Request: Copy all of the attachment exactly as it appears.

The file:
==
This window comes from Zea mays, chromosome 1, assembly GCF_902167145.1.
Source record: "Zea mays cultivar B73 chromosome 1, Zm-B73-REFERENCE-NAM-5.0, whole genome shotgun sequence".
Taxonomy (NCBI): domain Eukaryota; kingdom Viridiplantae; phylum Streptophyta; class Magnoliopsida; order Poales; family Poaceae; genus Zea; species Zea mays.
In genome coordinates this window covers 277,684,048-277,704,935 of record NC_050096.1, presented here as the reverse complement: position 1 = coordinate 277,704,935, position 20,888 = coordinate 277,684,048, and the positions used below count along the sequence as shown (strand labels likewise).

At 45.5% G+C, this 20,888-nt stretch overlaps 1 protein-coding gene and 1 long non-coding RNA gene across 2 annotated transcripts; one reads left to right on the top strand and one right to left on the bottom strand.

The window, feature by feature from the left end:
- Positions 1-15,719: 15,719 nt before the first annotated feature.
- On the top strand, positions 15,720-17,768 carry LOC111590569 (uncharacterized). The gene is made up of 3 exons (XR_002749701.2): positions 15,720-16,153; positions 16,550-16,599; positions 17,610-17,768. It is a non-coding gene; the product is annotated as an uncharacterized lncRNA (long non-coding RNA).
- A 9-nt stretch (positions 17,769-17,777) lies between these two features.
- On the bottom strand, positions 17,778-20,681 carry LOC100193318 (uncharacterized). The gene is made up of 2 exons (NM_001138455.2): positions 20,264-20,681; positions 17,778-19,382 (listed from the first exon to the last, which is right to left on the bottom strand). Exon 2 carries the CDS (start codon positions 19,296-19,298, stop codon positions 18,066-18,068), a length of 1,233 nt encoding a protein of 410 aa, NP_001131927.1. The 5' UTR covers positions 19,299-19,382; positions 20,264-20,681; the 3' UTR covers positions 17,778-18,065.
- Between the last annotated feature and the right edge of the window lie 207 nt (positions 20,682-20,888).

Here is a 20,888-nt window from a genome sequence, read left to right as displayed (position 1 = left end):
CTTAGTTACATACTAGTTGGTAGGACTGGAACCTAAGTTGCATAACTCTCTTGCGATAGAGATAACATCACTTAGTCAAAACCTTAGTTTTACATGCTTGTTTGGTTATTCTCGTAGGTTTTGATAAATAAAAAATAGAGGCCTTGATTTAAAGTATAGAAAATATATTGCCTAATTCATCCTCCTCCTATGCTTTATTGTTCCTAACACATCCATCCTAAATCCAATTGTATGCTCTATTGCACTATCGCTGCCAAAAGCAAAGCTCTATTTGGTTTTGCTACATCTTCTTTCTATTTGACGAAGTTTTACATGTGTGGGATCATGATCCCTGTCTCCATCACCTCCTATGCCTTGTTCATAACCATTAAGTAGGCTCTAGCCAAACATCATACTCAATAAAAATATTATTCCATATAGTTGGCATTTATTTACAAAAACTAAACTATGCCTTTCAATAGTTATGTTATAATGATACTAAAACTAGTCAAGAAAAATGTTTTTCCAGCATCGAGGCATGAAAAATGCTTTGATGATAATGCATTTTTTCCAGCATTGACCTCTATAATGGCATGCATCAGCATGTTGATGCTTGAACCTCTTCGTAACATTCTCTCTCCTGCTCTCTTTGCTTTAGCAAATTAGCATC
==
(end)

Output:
This window comes from Zea mays, chromosome 1, assembly GCF_902167145.1.
Source record: "Zea mays cultivar B73 chromosome 1, Zm-B73-REFERENCE-NAM-5.0, whole genome shotgun sequence".
Taxonomy (NCBI): domain Eukaryota; kingdom Viridiplantae; phylum Streptophyta; class Magnoliopsida; order Poales; family Poaceae; genus Zea; species Zea mays.
In genome coordinates this window covers 277,684,048-277,704,935 of record NC_050096.1, presented here as the reverse complement: position 1 = coordinate 277,704,935, position 20,888 = coordinate 277,684,048, and the positions used below count along the sequence as shown (strand labels likewise).

At 45.5% G+C, this 20,888-nt stretch overlaps 1 protein-coding gene and 1 long non-coding RNA gene across 2 annotated transcripts; one reads left to right on the top strand and one right to left on the bottom strand.

The window, feature by feature from the left end:
- Positions 1-15,719: 15,719 nt before the first annotated feature.
- On the top strand, positions 15,720-17,768 carry LOC111590569 (uncharacterized). The gene is made up of 3 exons (XR_002749701.2): positions 15,720-16,153; positions 16,550-16,599; positions 17,610-17,768. It is a non-coding gene; the product is annotated as an uncharacterized lncRNA (long non-coding RNA).
- A 9-nt stretch (positions 17,769-17,777) lies between these two features.
- On the bottom strand, positions 17,778-20,681 carry LOC100193318 (uncharacterized). The gene is made up of 2 exons (NM_001138455.2): positions 20,264-20,681; positions 17,778-19,382 (listed from the first exon to the last, which is right to left on the bottom strand). Exon 2 carries the CDS (start codon positions 19,296-19,298, stop codon positions 18,066-18,068), a length of 1,233 nt encoding a protein of 410 aa, NP_001131927.1. The 5' UTR covers positions 19,299-19,382; positions 20,264-20,681; the 3' UTR covers positions 17,778-18,065.
- Between the last annotated feature and the right edge of the window lie 207 nt (positions 20,682-20,888).

Here is a 20,888-nt window from a genome sequence, read left to right as displayed (position 1 = left end):
CTTAGTTACATACTAGTTGGTAGGACTGGAACCTAAGTTGCATAACTCTCTTGCGATAGAGATAACATCACTTAGTCAAAACCTTAGTTTTACATGCTTGTTTGGTTATTCTCGTAGGTTTTGATAAATAAAAAATAGAGGCCTTGATTTAAAGTATAGAAAATATATTGCCTAATTCATCCTCCTCCTATGCTTTATTGTTCCTAACACATCCATCCTAAATCCAATTGTATGCTCTATTGCACTATCGCTGCCAAAAGCAAAGCTCTATTTGGTTTTGCTACATCTTCTTTCTATTTGACGAAGTTTTACATGTGTGGGATCATGATCCCTGTCTCCATCACCTCCTATGCCTTGTTCATAACCATTAAGTAGGCTCTAGCCAAACATCATACTCAATAAAAATATTATTCCATATAGTTGGCATTTATTTACAAAAACTAAACTATGCCTTTCAATAGTTATGTTATAATGATACTAAAACTAGTCAAGAAAAATGTTTTTCCAGCATCGAGGCATGAAAAATGCTTTGATGATAATGCATTTTTTCCAGCATTGACCTCTATAATGGCATGCATCAGCATGTTGATGCTTGAACCTCTTCGTAACATTCTCTCTCCTGCTCTCTTTGCTTTAGCAAATTAGCATC